Karan’s agreement with LVMH allowed to her launch Urban Zen, and use her name and likeness to promote it while she still worked for the namesake brand. She couldn’t use her name on the actual labels, but she could use the phrase “philosophy of living by Donna Karan” because it was descriptive enough to not be a derivative of the trademark that no longer belonged to her.
Veto Rights and Creative Independence
A designer can also negotiate the ability to veto sales of the company for a set number of years after the initial sale, or have the right of first refusal or right of first offer to match a sale before it occurs. Future buyers might not have the same priorities or strategy for the company that the initial buyer did, so being able to block those transactions is extremely valuable — and rare.
Designers can also negotiate for creative independence, which means they can not only have control over what types of products bear their name in the market, but they can also block an owner from, for example, suddenly deciding to drop a brand’s price point.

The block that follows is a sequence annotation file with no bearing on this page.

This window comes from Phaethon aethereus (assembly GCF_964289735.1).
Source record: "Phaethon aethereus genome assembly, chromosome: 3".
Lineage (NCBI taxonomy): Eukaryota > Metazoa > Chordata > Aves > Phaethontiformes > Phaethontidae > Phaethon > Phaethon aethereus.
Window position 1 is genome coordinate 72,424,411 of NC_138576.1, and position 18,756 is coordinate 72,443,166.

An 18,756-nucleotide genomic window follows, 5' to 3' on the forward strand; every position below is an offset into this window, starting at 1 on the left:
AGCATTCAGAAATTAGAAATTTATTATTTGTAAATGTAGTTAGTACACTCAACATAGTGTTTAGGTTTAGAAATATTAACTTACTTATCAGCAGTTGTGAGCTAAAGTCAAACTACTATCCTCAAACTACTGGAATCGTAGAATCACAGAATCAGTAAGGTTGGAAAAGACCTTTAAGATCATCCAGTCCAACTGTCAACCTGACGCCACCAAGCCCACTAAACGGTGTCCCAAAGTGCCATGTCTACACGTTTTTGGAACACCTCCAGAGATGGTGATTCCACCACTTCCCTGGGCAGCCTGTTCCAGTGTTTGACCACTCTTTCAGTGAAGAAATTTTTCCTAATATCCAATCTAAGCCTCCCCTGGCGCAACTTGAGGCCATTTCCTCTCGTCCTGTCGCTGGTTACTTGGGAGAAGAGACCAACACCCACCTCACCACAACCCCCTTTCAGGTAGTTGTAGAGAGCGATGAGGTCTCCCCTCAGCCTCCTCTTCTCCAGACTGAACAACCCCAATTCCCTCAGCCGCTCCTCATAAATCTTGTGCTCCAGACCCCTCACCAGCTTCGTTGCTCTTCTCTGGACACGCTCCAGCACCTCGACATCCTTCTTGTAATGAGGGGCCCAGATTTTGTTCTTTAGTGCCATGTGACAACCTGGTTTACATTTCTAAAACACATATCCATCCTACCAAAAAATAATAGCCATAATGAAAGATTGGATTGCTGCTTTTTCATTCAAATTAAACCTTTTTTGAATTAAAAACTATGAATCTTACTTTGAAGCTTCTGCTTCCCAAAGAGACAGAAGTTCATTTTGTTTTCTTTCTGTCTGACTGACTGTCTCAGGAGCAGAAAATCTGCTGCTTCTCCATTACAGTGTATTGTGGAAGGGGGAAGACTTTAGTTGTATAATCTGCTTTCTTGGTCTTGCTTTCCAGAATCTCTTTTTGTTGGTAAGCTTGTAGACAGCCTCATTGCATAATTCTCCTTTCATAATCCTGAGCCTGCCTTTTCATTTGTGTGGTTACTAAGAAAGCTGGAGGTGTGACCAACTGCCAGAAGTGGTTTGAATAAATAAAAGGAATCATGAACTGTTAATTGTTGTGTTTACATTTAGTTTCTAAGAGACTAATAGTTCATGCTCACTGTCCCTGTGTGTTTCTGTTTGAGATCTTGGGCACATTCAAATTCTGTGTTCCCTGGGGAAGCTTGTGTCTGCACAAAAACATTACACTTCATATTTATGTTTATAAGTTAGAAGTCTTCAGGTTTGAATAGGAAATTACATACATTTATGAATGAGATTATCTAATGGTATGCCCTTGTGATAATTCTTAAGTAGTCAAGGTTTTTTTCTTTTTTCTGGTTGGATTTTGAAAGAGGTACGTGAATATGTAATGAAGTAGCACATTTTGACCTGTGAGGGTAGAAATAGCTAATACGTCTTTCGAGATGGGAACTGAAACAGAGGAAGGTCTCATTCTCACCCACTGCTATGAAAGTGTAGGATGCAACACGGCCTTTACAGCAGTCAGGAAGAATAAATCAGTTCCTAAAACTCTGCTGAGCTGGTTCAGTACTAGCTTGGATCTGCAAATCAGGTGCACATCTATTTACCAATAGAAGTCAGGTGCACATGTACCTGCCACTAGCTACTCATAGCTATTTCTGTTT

When Michael Kors went public in 2011, the designer secured a lifetime employment agreement that ensured him “creative and aesthetic control” of anything produced under his name, “provided that the exercise of such control must be commercially reasonable.” The company agreed not to enter into any new line of business without his consent.
Creative independence is extremely valuable, and its own form of protection.
Creative independence is extremely valuable, and its own form of protection. If the brand is acquired by another company, the new buyer will likely inherit the terms of that agreement.